Book reviews

Book reviews with a Boston bent. Be it a book that takes place in Boston, or was written by a writer from Boston. Or one on the history of Boston. From comic book to graphic novels to the strange and weird. If it is about Boston you will find it here

Tuesday, August 23, 2011

Book Review - Dustin Pedroia Born to Play

Dustin Pedroia – Born to Play

Dustin is a very young man, born a year after I was married. He is still going at 28 years, and while he has had a very interesting life, maybe he should have waited to write his memoir. Co-author Edward J. Delaney has done a wonderful job of getting through to the real Dustin. Telling us of his days as a kid playing in baseball games above his age level. His family is incredibly supportive of him, never once doubting his small size would keep him from playing the game he loved. It would have been nice for him to say once and for all, just how tall he is. The Boston Red Sox list him as 5'9” when he was in college at Arizona State he was listed at 5'8”. USA Today in 2003 listed his height at 5'7”

He has picked a great place to start his story, October 27, 2007 when a security guard denied him entrance Coors field. The guard, who has remained nameless had to have confirmation that the little guy with the big talent did belong out on the field with his team mates.

The very next chapter is given over to a “Scout For a National League Team (who wishes to remain anonymous) He gets six pages to wander about what the Red Sox saw in Dustin that he did not. How he has seen Dustin move forward as a much faster pace, with fewer missed steps.

Then we jump back, almost all the way to the beginning of his sporting career. Yes he starts with an early shoulder injury at the age of 12, and how it never held him back. He followed his older brother on to the Shasta College and played several games with the college team. Before he gets to much into the difference between playing for each group the chapter ends.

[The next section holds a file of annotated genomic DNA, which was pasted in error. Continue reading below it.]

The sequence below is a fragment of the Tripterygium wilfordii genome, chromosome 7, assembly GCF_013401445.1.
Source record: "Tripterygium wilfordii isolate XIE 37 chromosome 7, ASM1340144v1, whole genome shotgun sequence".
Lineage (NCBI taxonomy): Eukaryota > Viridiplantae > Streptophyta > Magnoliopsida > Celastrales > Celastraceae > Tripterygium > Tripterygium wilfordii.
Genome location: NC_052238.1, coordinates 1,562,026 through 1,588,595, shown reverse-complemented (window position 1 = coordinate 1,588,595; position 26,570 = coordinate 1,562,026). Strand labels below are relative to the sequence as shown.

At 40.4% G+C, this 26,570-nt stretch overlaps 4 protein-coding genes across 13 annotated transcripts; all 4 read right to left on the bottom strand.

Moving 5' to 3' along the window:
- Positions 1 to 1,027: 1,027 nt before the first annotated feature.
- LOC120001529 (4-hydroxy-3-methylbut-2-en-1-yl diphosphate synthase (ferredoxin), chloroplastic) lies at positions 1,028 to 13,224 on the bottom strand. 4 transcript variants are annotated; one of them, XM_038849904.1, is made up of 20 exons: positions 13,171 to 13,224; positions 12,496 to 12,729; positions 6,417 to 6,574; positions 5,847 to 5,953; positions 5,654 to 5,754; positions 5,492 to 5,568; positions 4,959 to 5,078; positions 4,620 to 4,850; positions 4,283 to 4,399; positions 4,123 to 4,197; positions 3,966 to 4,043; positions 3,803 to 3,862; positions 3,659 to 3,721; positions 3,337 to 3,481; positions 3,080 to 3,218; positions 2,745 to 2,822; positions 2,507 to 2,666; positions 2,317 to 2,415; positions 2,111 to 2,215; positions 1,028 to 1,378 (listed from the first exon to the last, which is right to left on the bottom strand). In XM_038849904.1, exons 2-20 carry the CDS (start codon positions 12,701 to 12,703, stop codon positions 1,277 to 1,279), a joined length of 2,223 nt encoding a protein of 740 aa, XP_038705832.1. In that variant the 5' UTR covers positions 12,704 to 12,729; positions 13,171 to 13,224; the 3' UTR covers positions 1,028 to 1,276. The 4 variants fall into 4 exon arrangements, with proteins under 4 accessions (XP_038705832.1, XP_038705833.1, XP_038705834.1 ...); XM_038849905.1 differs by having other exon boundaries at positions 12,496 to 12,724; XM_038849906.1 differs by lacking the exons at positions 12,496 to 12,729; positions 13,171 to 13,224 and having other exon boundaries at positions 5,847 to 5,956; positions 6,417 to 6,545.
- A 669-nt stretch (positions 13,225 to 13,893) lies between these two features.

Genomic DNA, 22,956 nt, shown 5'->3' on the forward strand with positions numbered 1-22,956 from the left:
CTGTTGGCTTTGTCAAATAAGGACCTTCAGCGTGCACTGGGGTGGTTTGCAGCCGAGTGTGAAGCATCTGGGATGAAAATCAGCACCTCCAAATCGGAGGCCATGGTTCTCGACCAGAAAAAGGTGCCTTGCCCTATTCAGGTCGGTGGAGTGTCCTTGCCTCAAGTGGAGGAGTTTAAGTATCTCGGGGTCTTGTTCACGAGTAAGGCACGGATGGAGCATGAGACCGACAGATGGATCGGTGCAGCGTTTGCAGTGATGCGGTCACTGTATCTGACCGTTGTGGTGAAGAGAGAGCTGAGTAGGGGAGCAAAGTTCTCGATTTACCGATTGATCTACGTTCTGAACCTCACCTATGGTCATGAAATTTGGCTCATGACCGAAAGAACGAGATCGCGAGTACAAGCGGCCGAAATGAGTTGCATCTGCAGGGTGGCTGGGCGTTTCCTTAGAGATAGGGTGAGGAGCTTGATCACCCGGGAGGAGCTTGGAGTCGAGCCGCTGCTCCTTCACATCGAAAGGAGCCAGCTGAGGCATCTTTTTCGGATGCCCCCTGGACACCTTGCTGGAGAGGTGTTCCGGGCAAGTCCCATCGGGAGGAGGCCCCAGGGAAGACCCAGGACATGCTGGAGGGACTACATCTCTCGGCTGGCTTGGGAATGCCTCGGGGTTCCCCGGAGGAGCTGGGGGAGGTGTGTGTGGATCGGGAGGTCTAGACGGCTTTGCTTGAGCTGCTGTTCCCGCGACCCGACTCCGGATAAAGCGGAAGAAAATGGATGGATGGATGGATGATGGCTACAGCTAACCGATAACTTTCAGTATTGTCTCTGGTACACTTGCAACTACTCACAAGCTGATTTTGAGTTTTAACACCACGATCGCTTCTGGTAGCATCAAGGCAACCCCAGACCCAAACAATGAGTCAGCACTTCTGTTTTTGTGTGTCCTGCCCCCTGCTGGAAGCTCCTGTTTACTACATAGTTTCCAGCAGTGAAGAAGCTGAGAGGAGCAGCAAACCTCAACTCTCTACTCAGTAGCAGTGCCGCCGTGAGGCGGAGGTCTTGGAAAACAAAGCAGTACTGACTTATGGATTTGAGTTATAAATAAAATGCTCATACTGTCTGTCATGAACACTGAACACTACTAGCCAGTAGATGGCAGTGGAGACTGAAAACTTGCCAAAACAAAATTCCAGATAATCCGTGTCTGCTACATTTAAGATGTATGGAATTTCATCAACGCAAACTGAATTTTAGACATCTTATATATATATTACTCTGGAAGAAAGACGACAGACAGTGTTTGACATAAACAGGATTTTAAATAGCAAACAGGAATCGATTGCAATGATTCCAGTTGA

Our next guest author, and our first personalized chapter comes from Rob Rinaldi, his former High School couch. This shows us the journey Dustin took to becoming the play he is today. I found it jarring to go from reading in Dustin's style then suddenly dropped in a different style for five or six pages. It mad it hard for me to transfer back to reading the chapters Dustin might have written.

The first collage any good west coast ball player would look to is Arizona and Dustin took a ride down with his family. An exciting time in any ones life, but for Dustin a jump forward. Lead by guest author Ron McNutt Coach of the Carson Capitols in Carson City, NV. Dustin also gives Arizona State University head Baseball Coach, Pat Murphy a chance to reminisce about Dustin and his skill at playing the game.